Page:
Menu

Rehabilitation Therapy Which Aids Stroke Survivors Relearn Lost Dexterity

0 Comment

POST-STROKE REHABILITATION Affiliation STROKE REHABILITATION Strokes or Transient Ischemic Attacks (TIA) is vascular damage to the brain. It takes the form of intracerebral or subarachnoid hemorrhage and ischemic stroke with variability in their severities. (Bernhardt, Thuy, Collier, &amp. Legg, p. 39) The former, however, is more lethal and can lead to death while the other could result to permanent or temporary disability. Time is therefore of the essence when handling stroke survivors hence as more time passes the risk of death from stroke is reduced.
Our facility recommends rehabilitation therapy which aids stroke survivors relearn dexterities lost on occurrence of the stroke due to brain damage i.e. synchronizing limb movements to facilitate walking or effecting steps that enable the patient to carry out more intricate activities. Early mobilization of the patient also equips the patients with alternatives to actions they could do initially with ease such as bathing, dressing, driving etc. Recuperative treatment begins in the acute-care hospital unit, within 24-48 hours after the stroke, well after the patient’s condition has stabilized. Firstly, we the therapy involves inducing and promoting autonomous movements because stroke patients are often paralyzed and destabilized. Patients are encouraged to shift their position regularly and indulge reflexive and dynamic array of activity exercises to bolster the action of their TIA-impaired limbs.
With reference to the extent of injury to the brain, the patient’s condition may improve gradually and steadily from sitting up, aided movement between the bed and a chair to standing, bearing their own weight, and walking independently or aided. Staffs at the mobilization unit, nurses and therapists, help recovering patients to perform more complex and demanding tasks, such as bathing, dressing, and using a toilet, and motivate patients to use their TIA affected limbs.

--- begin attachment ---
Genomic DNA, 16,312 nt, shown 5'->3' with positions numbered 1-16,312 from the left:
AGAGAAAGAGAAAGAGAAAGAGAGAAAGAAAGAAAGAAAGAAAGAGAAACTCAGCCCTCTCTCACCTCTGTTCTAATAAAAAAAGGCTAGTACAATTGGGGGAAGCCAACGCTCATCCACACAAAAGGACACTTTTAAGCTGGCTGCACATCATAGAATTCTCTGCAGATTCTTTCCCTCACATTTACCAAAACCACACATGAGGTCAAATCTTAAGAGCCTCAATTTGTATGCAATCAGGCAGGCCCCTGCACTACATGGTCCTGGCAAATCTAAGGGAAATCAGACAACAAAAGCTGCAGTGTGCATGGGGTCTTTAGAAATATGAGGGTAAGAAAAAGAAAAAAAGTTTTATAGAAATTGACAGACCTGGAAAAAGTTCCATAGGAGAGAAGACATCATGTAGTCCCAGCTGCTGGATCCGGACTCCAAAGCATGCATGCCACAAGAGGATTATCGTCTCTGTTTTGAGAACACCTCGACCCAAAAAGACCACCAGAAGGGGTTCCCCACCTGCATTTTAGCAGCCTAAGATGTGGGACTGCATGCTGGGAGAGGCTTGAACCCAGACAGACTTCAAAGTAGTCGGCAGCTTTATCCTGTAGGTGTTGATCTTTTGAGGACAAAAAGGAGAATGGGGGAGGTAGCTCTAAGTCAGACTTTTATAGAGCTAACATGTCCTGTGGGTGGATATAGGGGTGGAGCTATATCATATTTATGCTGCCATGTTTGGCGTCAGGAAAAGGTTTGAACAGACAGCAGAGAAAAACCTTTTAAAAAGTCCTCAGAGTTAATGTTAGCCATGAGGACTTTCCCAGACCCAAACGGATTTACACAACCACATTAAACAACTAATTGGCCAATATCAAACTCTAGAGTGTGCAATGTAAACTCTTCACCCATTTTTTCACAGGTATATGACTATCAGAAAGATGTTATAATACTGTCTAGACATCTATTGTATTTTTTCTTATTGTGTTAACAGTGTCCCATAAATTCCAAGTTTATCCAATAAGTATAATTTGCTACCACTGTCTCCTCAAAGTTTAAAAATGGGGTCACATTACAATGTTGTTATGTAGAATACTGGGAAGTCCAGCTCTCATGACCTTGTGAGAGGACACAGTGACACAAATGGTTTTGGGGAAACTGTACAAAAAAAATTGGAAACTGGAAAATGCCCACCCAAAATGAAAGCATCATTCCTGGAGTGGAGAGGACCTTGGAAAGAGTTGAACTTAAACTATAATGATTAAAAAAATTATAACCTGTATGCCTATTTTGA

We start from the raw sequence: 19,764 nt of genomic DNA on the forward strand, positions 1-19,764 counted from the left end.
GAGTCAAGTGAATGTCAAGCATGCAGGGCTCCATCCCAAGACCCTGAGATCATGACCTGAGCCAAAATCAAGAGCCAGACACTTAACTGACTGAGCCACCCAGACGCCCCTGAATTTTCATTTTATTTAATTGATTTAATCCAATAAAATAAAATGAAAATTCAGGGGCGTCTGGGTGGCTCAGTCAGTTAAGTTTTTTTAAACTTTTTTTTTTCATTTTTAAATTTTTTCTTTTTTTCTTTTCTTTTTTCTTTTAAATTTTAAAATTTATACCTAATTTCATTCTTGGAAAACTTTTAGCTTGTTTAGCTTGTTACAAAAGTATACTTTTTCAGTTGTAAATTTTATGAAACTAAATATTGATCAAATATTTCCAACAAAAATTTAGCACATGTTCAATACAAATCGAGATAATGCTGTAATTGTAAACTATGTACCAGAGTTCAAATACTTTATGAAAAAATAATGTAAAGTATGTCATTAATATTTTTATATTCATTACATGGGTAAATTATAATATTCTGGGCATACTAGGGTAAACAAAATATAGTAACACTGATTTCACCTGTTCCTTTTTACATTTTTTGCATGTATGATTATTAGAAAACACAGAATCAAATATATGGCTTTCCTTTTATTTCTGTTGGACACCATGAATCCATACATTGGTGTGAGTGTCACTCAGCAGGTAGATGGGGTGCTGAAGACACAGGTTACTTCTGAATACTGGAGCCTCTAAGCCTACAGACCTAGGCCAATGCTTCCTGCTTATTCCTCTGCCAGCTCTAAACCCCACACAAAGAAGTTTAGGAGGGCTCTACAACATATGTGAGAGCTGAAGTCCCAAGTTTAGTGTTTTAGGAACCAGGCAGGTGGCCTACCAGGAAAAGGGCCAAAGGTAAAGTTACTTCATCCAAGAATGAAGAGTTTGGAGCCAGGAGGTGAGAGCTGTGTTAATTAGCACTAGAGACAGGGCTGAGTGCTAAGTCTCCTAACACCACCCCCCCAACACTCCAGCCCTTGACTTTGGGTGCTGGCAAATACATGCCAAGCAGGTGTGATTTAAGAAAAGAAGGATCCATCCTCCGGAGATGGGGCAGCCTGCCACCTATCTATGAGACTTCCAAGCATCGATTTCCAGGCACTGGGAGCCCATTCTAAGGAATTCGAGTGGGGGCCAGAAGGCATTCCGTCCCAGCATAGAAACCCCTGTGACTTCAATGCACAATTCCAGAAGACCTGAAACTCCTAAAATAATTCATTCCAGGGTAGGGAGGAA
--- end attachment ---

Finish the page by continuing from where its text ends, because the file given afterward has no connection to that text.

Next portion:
References
Bernhardt, J., Thuy, M. N., Collier, J. M., &amp. Legg, L. A. (2009). Very early versus delayed mobilisation after stroke.&nbsp.Cochrane Database Syst Rev,&nbsp.1.
Cumming, T. B., Thrift, A. G., Collier, J. M., Churilov, L., Dewey, H. M., Donnan, G. A., &amp. Bernhardt, J. (2011). Very Early Mobilization After Stroke Fast-Tracks Return to Walking Further Results From the Phase II AVERT Randomized Controlled Trial.&nbsp.Stroke,&nbsp.42(1), 153-158.
Bernhardt, J., Indredavik, B., &amp. Langhorne, P. (2013). When should rehabilitation begin after stroke?.&nbsp.International Journal of Stroke,&nbsp.8(1), 5-7.
Sundseth, A., Thommessen, B., &amp. Rønning, O. M. (2012). Outcome After Mobilization Within 24 Hours of Acute Stroke A Randomized Controlled Trial. Stroke,&nbsp.43(9), 2389-2394.
Sundseth, A., Thommessen, B., &amp. Rønning, O. M. (2013). Early Mobilization after Acute Stroke.&nbsp.Journal of Stroke and Cerebrovascular Diseases.
Donnan, GA., Fisher,M., MacLeod, M., Davis, SD (2008) Stroke. The Lancet, 371, 1612-1623